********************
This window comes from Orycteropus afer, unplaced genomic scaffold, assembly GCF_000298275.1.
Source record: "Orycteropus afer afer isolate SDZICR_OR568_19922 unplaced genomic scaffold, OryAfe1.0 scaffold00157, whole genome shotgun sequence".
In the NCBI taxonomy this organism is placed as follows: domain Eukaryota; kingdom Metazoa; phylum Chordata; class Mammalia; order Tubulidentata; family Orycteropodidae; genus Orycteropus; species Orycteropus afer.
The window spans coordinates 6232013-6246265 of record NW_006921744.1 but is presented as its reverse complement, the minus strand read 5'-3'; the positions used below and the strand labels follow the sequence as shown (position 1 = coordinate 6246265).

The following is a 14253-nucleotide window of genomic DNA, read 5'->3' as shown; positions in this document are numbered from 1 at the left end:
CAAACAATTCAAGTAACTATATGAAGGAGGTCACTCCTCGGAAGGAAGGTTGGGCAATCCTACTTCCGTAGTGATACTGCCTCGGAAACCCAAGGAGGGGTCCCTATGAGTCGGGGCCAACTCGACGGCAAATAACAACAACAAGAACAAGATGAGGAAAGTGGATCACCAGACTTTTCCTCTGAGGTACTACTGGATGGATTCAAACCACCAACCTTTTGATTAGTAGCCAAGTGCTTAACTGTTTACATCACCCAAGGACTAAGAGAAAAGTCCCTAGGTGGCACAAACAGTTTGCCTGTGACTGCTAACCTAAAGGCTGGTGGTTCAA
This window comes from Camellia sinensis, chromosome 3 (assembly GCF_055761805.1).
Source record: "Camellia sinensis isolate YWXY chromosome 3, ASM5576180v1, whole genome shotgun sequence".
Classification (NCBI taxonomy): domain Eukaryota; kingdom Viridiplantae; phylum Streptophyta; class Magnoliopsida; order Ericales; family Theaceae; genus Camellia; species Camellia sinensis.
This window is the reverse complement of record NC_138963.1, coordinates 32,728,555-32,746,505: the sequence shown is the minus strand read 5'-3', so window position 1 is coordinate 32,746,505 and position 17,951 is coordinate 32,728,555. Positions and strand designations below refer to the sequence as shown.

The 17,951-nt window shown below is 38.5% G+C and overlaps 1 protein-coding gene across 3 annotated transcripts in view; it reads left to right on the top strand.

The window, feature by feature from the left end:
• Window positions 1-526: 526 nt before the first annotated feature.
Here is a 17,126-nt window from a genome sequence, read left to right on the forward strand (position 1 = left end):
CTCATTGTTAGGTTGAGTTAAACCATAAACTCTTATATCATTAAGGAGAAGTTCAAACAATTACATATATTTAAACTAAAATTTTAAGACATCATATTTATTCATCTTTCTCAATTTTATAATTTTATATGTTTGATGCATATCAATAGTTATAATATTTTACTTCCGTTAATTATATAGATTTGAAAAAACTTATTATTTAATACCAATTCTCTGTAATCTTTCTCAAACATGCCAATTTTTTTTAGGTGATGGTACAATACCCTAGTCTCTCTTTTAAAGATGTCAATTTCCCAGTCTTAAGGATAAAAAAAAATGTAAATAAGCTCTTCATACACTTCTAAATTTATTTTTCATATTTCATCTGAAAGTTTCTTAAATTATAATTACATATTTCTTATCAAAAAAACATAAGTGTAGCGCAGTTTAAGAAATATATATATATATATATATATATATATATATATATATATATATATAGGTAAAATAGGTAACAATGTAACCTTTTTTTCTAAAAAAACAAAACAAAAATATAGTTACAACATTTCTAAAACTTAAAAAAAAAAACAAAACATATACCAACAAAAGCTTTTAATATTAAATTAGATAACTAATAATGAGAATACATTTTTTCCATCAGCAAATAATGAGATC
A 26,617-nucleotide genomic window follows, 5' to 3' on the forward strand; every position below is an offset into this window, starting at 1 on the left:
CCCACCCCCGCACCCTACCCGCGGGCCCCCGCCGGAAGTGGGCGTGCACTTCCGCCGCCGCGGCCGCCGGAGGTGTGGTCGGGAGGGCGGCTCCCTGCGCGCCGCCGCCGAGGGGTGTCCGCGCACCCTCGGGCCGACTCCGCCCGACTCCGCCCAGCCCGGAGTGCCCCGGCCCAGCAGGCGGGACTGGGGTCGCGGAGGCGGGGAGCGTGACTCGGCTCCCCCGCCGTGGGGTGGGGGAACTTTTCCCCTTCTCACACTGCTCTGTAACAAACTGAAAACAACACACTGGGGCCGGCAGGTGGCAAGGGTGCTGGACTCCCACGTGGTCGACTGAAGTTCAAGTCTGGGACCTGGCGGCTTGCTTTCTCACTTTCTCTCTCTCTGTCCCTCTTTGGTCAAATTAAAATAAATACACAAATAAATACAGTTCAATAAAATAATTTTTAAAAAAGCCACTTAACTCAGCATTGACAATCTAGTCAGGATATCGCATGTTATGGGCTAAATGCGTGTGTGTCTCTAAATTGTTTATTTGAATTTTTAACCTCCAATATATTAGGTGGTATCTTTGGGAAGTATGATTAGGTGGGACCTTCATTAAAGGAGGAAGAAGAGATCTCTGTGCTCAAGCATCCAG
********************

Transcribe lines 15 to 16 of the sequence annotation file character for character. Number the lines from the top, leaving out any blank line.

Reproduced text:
CTCATTGTTAGGTTGAGTTAAACCATAAACTCTTATATCATTAAGGAGAAGTTCAAACAATTACATATATTTAAACTAAAATTTTAAGACATCATATTTATTCATCTTTCTCAATTTTATAATTTTATATGTTTGATGCATATCAATAGTTATAATATTTTACTTCCGTTAATTATATAGATTTGAAAAAACTTATTATTTAATACCAATTCTCTGTAATCTTTCTCAAACATGCCAATTTTTTTTAGGTGATGGTACAATACCCTAGTCTCTCTTTTAAAGATGTCAATTTCCCAGTCTTAAGGATAAAAAAAAATGTAAATAAGCTCTTCATACACTTCTAAATTTATTTTTCATATTTCATCTGAAAGTTTCTTAAATTATAATTACATATTTCTTATCAAAAAAACATAAGTGTAGCGCAGTTTAAGAAATATATATATATATATATATATATATATATATATATATATATATATAGGTAAAATAGGTAACAATGTAACCTTTTTTTCTAAAAAAACAAAACAAAAATATAGTTACAACATTTCTAAAACTTAAAAAAAAAAACAAAACATATACCAACAAAAGCTTTTAATATTAAATTAGATAACTAATAATGAGAATACATTTTTTCCATCAGCAAATAATGAGATC
A 26,617-nucleotide genomic window follows, 5' to 3' on the forward strand; every position below is an offset into this window, starting at 1 on the left: